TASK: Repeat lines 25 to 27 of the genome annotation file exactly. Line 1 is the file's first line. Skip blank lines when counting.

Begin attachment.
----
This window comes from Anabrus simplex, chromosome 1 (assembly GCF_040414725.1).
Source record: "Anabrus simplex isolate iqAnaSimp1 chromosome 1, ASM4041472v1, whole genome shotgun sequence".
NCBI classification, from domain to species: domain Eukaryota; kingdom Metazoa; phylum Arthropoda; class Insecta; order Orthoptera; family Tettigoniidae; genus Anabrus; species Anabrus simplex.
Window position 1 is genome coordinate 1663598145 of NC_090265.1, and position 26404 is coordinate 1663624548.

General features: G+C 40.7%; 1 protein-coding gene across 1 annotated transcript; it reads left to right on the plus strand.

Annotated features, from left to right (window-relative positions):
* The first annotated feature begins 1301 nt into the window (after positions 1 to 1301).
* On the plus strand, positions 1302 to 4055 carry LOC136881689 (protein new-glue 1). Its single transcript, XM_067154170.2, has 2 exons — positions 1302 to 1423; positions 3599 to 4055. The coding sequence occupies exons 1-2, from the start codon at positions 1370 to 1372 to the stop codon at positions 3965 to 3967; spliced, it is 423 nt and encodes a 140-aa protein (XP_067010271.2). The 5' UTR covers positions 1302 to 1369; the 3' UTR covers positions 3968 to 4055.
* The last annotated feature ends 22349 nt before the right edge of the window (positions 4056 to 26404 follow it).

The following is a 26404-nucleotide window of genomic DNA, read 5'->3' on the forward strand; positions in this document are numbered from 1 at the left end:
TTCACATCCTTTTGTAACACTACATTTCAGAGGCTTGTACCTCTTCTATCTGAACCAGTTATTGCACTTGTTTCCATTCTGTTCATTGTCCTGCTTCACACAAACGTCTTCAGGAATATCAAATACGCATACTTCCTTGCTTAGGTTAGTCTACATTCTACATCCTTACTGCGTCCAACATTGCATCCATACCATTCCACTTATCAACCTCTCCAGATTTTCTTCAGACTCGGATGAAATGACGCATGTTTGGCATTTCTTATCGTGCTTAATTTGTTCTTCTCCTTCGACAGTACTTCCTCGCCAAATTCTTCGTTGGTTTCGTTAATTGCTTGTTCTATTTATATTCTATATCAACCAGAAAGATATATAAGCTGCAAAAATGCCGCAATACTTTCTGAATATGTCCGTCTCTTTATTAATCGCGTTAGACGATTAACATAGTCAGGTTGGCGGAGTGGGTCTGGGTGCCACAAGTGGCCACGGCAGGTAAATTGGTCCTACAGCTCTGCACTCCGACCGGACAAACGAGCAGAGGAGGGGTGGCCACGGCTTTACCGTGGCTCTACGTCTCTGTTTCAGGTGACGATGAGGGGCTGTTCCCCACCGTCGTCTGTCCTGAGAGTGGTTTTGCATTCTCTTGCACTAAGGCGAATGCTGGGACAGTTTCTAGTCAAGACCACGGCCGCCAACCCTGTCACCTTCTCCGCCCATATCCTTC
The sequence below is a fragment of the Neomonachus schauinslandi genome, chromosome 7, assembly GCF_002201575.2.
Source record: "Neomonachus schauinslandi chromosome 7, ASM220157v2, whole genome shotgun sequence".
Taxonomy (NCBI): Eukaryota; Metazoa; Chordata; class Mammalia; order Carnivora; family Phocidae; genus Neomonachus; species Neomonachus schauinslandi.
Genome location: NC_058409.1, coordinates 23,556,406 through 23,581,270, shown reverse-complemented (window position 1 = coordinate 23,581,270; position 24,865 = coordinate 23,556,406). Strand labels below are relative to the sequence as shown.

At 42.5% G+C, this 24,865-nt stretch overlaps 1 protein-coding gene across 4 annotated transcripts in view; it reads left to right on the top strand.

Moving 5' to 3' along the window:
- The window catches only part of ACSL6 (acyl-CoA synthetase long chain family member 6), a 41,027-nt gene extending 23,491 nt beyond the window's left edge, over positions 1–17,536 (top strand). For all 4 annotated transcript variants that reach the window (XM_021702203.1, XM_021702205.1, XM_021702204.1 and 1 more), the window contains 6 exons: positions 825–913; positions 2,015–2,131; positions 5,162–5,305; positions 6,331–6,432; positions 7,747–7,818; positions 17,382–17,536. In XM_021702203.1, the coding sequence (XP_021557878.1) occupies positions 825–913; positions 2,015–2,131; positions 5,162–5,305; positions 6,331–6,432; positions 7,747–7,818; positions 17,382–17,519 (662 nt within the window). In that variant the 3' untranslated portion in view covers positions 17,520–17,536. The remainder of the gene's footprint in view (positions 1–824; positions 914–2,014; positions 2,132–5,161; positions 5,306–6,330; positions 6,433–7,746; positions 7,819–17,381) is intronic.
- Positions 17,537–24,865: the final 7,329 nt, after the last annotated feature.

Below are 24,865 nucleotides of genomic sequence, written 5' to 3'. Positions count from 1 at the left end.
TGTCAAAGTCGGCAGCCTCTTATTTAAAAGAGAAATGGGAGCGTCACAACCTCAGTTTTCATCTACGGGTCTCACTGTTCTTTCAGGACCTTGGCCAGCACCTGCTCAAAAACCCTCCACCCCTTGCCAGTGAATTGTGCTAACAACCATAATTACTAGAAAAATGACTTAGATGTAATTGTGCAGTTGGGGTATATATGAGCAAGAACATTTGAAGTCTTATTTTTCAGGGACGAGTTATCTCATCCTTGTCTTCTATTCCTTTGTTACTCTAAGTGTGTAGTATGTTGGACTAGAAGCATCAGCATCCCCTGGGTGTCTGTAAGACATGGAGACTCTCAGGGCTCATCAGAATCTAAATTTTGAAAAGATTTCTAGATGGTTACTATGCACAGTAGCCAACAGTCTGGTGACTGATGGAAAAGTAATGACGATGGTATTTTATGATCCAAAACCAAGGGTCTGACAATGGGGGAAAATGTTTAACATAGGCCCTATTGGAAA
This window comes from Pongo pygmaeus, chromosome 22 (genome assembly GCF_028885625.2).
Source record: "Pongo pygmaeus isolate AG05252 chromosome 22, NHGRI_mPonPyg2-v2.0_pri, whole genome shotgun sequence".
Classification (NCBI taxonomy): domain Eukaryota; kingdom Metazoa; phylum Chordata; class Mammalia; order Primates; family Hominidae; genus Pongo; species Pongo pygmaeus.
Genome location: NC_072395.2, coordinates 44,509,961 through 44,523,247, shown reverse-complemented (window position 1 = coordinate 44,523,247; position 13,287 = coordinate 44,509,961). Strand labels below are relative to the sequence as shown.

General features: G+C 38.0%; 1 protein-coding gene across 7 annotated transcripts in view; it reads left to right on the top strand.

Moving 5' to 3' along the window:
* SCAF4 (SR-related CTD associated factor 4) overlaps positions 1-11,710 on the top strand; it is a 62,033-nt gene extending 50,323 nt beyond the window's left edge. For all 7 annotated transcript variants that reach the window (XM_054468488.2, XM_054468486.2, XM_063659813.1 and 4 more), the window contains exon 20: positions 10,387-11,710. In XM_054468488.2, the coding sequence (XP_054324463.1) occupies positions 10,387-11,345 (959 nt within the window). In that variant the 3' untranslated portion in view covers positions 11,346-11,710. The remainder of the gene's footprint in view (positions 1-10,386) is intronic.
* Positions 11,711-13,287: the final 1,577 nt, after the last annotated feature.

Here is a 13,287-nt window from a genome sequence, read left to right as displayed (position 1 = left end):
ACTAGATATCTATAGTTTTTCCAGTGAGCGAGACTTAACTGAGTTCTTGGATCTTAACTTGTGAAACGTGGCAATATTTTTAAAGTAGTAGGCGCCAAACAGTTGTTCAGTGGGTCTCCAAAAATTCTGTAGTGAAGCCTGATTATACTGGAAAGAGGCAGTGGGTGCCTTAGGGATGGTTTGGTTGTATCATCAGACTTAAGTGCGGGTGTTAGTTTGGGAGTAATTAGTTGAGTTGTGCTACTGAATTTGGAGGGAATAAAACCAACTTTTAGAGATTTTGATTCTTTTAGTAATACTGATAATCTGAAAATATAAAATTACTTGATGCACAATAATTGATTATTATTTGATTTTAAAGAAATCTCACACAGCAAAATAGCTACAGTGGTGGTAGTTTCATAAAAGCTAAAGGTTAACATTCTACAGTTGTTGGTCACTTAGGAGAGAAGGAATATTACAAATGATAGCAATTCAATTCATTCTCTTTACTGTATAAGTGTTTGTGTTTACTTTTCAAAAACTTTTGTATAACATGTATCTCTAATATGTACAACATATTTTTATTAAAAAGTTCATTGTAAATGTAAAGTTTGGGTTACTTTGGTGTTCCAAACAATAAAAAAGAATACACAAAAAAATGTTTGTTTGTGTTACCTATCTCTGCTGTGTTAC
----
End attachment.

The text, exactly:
Genome location: NC_072395.2, coordinates 44,509,961 through 44,523,247, shown reverse-complemented (window position 1 = coordinate 44,523,247; position 13,287 = coordinate 44,509,961). Strand labels below are relative to the sequence as shown.

General features: G+C 38.0%; 1 protein-coding gene across 7 annotated transcripts in view; it reads left to right on the top strand.

Moving 5' to 3' along the window: